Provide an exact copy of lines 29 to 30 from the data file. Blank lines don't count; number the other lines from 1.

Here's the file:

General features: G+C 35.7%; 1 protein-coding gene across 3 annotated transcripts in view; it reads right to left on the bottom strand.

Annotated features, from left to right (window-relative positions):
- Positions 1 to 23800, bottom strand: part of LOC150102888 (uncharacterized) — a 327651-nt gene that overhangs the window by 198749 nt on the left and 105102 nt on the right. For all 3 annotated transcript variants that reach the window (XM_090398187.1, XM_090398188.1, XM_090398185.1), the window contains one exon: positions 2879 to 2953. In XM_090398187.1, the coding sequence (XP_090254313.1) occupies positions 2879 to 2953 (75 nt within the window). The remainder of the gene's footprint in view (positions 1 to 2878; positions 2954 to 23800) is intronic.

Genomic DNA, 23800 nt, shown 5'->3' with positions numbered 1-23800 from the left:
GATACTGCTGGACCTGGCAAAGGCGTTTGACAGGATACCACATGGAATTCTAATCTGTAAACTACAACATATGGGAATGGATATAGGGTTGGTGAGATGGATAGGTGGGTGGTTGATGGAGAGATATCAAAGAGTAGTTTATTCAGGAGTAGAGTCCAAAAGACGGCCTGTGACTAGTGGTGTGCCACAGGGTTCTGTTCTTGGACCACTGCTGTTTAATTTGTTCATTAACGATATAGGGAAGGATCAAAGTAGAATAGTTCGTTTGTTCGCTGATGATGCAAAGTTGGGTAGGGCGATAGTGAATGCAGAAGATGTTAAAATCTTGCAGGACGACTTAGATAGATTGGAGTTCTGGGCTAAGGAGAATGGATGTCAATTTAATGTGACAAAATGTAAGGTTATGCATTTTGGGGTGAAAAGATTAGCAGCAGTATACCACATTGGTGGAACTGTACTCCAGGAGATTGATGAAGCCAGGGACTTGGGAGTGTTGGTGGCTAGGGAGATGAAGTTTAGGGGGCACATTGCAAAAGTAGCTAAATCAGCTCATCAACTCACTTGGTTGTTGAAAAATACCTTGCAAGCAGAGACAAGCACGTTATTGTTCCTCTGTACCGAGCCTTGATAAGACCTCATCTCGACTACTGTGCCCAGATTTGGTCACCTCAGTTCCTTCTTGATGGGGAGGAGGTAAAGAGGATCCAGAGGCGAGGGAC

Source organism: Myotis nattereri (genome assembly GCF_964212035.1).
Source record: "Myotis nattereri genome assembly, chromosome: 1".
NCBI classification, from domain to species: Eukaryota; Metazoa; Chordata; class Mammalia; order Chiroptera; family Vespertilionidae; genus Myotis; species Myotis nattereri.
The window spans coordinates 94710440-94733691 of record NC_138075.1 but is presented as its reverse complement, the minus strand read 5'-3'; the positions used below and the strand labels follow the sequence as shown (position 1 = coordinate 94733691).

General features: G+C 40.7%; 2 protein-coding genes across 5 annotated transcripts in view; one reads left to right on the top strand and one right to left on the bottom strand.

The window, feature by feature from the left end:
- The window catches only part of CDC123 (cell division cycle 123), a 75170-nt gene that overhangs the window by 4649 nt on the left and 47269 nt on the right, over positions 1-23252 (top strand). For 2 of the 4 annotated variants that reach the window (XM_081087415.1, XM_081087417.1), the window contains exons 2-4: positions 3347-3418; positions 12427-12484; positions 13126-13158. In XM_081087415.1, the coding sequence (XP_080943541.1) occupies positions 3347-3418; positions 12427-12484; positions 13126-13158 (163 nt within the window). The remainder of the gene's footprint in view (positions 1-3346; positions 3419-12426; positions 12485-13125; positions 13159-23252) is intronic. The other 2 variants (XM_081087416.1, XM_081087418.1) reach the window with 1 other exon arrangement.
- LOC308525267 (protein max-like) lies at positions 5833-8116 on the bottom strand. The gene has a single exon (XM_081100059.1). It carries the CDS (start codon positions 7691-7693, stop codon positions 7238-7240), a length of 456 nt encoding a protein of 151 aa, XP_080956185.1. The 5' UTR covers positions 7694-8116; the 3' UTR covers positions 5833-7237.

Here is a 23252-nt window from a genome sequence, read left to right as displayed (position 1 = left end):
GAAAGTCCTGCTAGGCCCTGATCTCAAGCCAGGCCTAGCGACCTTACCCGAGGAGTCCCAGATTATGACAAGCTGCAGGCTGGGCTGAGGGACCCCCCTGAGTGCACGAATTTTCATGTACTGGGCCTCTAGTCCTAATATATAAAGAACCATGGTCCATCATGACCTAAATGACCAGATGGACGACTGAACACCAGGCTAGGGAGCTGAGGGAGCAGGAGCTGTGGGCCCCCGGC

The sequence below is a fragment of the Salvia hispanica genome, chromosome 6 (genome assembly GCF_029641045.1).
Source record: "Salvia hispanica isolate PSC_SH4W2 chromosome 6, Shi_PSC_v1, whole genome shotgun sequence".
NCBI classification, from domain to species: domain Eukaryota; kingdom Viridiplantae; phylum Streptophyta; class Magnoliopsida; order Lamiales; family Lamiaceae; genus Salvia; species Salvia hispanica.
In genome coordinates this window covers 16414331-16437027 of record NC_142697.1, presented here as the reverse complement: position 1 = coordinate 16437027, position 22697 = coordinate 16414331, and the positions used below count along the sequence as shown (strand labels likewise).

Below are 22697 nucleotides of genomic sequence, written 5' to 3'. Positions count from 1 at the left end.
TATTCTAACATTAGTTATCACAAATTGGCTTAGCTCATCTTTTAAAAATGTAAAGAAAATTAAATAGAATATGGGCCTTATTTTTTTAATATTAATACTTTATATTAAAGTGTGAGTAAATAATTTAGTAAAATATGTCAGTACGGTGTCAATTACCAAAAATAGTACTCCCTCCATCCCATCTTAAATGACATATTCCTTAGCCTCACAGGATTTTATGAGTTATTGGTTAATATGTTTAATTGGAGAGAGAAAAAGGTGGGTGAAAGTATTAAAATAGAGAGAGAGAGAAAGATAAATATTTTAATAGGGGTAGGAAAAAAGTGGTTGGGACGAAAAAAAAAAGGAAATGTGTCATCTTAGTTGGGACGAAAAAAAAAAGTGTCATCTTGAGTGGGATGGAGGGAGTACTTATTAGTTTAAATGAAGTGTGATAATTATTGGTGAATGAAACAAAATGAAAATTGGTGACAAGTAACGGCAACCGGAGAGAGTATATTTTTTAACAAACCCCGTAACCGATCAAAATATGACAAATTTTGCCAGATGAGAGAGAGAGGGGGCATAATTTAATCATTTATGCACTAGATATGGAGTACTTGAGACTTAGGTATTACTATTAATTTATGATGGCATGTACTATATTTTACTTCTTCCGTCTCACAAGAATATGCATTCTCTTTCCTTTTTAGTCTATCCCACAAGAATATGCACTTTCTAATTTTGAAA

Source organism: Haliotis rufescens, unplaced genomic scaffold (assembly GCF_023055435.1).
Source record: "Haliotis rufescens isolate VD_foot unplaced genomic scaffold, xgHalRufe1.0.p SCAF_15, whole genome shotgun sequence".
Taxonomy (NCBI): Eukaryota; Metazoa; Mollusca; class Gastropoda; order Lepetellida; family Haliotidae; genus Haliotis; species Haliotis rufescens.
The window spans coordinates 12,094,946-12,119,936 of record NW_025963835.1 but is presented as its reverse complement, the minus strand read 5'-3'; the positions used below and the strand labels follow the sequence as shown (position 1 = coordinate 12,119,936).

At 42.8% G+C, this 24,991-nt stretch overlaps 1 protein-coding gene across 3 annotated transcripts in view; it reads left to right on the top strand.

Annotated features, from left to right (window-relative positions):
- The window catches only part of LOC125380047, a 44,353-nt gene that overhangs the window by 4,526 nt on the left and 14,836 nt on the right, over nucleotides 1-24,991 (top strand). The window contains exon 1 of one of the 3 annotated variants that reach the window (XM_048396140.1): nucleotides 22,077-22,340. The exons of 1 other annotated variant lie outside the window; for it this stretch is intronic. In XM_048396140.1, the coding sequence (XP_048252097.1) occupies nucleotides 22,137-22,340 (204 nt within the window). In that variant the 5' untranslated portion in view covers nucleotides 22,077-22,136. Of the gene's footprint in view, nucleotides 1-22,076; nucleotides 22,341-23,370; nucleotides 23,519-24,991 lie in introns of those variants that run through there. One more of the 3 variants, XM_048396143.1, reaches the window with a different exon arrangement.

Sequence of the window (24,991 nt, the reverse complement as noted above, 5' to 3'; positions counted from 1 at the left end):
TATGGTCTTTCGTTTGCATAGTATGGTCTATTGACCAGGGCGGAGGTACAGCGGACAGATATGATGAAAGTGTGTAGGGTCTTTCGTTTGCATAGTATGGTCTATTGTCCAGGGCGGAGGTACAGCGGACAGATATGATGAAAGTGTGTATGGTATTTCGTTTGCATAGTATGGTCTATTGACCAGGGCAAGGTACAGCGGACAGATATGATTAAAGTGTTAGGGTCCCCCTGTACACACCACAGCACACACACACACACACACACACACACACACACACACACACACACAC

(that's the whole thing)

Sequence of the window (24,991 nt, the reverse complement as noted above, 5' to 3'; positions counted from 1 at the left end):
TATGGTCTTTCGTTTGCATAGTATGGTCTATTGACCAGGGCGGAGGTACAGCGGACAGATATGATGAAAGTGTGTAGGGTCTTTCGTTTGCATAGTATGGTCTATTGTCCAGGGCGGAGGTACAGCGGACAGATATGATGAAAGTGTGTATGGTATTTCGTTTGCATAGTATGGTCTATTGACCAGGGCAAGGTACAGCGGACAGATATGATTAAAGTGTTAGGGTCCCCCTGTACACACCACAGCACACACACACACACACACACACACACACACACACACACACACACAC